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A LA SCHIFANO
by Ilka Scobie
 
"Mario Schifano 1964-1970: From Landscapes to T.V.," Feb. 23-Mar. 30, 2006, at the Fondazione Marconi, Milan

Visitors to Milan would be well advised to hasten to the Fondazione Marconi to see the Mario Schifano exhibition there, a rare opportunity to take in a broad range of paintings by an Italian Pop Art master, who is too little recognized in the U.S. as the revolutionary genius that he was. The current show, reverentially organized by the artist’s first dealer, Giorgio Marconi, focuses on early work from 1964-70.

Born in Libya in 1934, Schifano moved to Rome as a young child and lived there until his death in 1998. Artist, provocateur, filmmaker and rock musician, Schifano epitomized "la dolce vita." Early in his career he worked as a restorer, which led to his making his own paintings, which he began exhibiting in 1959; by 1961 he had signed a contract with Ileana Sonnabend and had shown collectively with Twombly and Rauschenberg. As part of the historic 1962 "The New Realists" show at New York’s Sidney Janis Gallery, Schifano exhibited with fellow Romans Tano Festa and Mimmo Rotella, along with Warhol, Lichtenstein, Oldenburg, Dine and Segal. In 1964, his work was presented at the Venice Biennale.

This artistic exchange between both sides of the Atlantic fomented what is now known as the "Scuola Romana," which has been shown by critics and artists alike to have been a prescient movement of its own, independent from American art. Rome’s eclectic energy and august antiquity were the perfect background for this creative revolution. A vital presence in the Roman art scene, Schifano’s longtime drug habit brought police persecution and numerous arrests, a circumstance that led the artist to refer to his career as "maldoto," or cursed.

Schifano often worked in series, and his "Camminare" series, executed during 1964-65, marry the kinetic energy of classic Italian Futurism with the restrained pictorialism of early ‘60s avant-garde painting. Images of multiple limbs give the illusion of movement, with the jazzed up intensity of early Edweard Muybridge stop-action photos. Schifano’s black-and-white zebra stripes are a motif that suggest both Frank Stella’s earlier black paintings and later crosshatchings by Jasper Johns. A work like A La Balla pays specific homage to the Roman Futurist Giacomo Balla (1871-1958), who portrayed movement the same way. Looking at the past, Schifano continuously modified historical images, rendering them with fresh innovative energy.

Like other Pop artists, Schifano took a free hand with both photo sources and non-art materials. His enamel paintings of the ‘60s were often covered with textured perspex (plastic), refracting image upon distorted image. Io Sono Infantile (1965) divides the canvas field into six vertical sections behind equal-sized gray, red, orange and black plastic sheets, through which are visible a line drawing of Christopher Robin dragging Winnie the Pooh down the stairs. Free lines and spray-painted sections convey the exuberance of childhood, as does the painting’s title and the artist’s signature, which are worked into the composition via stencils.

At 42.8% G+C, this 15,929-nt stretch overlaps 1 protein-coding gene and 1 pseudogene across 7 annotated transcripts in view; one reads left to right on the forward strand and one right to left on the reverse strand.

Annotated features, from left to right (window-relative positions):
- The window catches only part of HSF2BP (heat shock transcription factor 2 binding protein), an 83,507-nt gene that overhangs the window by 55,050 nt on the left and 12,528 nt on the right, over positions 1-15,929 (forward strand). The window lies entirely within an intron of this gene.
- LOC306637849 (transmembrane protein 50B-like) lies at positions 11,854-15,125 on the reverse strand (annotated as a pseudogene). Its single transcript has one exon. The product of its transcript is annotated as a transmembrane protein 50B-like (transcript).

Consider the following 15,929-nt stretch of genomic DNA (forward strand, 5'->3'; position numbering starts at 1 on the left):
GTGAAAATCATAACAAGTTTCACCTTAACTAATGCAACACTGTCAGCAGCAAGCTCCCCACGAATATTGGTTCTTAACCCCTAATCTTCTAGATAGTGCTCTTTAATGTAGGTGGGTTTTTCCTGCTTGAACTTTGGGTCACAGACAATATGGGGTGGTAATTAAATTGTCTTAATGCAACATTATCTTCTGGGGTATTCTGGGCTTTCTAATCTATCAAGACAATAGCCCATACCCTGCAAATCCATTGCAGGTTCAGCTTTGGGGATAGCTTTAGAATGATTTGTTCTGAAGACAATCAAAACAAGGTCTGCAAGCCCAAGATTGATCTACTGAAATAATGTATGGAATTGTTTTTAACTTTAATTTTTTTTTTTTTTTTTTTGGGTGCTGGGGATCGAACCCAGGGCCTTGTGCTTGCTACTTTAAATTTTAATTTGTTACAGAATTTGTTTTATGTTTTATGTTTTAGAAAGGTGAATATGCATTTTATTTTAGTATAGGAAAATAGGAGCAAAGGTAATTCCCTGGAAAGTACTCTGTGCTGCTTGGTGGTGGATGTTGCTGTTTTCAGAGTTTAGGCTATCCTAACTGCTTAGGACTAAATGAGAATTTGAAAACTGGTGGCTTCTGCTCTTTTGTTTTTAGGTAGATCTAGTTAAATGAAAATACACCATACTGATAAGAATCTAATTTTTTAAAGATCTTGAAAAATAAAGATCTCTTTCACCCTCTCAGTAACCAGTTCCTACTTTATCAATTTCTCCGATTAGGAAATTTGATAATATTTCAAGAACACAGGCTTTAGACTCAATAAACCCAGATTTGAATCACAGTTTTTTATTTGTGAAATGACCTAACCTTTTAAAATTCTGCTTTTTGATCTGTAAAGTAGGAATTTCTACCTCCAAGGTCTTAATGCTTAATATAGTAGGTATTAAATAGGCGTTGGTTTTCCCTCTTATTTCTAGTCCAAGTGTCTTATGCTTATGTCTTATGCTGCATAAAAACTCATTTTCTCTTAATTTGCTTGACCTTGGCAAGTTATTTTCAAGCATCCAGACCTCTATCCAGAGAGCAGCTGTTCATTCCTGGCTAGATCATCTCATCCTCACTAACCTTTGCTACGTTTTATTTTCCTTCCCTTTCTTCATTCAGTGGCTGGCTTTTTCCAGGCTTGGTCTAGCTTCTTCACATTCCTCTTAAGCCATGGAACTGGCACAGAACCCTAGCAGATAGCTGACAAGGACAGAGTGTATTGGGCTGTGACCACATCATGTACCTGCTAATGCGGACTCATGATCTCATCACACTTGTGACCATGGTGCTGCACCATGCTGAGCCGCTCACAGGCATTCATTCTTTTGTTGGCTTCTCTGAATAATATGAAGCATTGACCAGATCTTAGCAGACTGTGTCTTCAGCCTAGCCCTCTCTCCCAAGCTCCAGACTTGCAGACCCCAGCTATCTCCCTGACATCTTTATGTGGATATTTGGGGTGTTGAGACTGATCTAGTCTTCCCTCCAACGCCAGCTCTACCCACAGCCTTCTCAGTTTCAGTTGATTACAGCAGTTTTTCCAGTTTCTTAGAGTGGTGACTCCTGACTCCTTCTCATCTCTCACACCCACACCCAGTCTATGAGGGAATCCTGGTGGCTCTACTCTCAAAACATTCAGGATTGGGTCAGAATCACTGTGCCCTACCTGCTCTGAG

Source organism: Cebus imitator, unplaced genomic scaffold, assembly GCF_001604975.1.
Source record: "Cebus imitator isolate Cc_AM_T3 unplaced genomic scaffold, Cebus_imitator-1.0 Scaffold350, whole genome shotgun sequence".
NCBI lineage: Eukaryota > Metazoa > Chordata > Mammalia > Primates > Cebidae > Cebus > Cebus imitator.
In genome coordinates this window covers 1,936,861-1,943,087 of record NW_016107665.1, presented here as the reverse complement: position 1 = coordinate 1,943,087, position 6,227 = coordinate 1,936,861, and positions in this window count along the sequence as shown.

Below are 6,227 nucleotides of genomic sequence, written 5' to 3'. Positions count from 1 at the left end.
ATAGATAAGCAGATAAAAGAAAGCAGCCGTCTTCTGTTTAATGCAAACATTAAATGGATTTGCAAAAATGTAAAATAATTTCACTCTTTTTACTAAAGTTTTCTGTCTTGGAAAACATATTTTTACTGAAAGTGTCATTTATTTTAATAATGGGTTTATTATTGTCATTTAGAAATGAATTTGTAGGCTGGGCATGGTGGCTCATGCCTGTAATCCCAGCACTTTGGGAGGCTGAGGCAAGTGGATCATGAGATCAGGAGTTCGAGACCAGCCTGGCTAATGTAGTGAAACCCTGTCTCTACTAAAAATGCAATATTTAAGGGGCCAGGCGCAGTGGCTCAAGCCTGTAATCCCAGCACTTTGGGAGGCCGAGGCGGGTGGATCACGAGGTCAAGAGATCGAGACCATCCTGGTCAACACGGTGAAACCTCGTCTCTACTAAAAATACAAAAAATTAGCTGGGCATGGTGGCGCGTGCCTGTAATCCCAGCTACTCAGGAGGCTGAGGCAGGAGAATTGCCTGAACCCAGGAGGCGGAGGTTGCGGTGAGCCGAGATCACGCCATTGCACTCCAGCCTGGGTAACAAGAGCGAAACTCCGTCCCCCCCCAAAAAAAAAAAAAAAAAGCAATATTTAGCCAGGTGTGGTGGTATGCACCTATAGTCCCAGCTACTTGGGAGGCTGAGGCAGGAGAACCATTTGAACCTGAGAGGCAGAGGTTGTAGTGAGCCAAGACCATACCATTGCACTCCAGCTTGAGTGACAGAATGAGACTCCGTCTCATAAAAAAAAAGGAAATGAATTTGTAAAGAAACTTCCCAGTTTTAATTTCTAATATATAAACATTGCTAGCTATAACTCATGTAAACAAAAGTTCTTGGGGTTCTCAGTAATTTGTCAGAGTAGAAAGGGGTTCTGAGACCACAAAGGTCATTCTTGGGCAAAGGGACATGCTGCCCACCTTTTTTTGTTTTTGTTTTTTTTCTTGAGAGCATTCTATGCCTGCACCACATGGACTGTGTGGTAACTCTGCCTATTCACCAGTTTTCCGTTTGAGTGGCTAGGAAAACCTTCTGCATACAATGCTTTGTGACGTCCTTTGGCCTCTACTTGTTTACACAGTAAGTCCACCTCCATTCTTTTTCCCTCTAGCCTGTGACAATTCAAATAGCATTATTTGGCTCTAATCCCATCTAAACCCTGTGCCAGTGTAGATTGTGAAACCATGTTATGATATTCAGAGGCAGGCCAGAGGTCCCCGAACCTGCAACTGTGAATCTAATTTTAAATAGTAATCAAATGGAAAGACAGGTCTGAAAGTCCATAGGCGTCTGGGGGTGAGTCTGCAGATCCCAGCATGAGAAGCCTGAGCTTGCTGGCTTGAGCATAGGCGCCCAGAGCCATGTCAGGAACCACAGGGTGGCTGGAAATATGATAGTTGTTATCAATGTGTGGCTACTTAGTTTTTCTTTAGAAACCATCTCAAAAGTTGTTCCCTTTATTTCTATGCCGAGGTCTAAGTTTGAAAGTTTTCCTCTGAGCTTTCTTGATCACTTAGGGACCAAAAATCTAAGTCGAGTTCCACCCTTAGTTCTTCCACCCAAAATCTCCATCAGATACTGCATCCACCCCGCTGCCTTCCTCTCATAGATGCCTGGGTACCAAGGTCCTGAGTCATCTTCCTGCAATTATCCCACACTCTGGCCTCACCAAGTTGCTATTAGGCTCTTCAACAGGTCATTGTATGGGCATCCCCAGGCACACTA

Schifano made common use of stencil and spray paint, which adds a jolt of street credibility. He used stencils to make another one of his famous series, based on the iconic 1912 photograph of Italian futurists in Paris. Futurismo Rivisito (1966) presents five (or seven) figures posing in period costumes -- fedoras, ties and long overcoats -- and could be straight off the walls of the current "Downtown Show" at NYU’s Grey Art Gallery. Subsequent works in the series include a rendering in hallucinatory turquoise and black and Rivisto a Colori (Seen Again in Color), which incorporates undulating text in the image.

"Compagni, Compagni" offers another recurring Schifano theme -- an image from the late ‘60s of three Vietnamese men, one with a hammer and another with a sickle. Variations range from azure versions with a constellation of stenciled stars (from Tutte Stelle, an emblematic Schifano image of a palm tree and stars), to free and linear drawings on expressionist backgrounds. Executed at the height of the Vietnam War, "Compagni" is political art at its most eloquent. "Sulla giusta soluzione delle contraddizioni in seno ala societa" ("Only and about the just solution of contradictions in the womb of society") is frequently emblazoned on these images.

Schifano began his "Passeaggio TV Series" in 1970. Inspired by the technological chaos of the mass media image stream, Schifano filled his Trastevere studio with many television sets and photographed night traffic outside his window. War planes, soldiers, car crashes and politicians were all shot in Polariod and transformed into luridly colored frozen images. Schfiano’s recreations of an image of an image of an image (much like Gertrude Stein’s literary experiments) were taken a step further, to psychedelic abstractions floating on obsidian screens. Even the lush abstractions imply figuration.

Schifano and his contemporaries, Franco Angeli and Tano Festa, are still little known to American audiences, though that is beginning to change. Sperone Westwater Gallery in Chelsea has plans for a forthcoming Schifano exhibition, for instance. Andrea Franchetti, art collector, Tuscan winemaker and close friend of the artist, remembers, "Schifano was a very prolific and exuberant artist who did a lot for everyone. At the time the work was made, it was a consolation and a stimulus to see." This is still true. 

ILKA SCOBIE is a poet.



 



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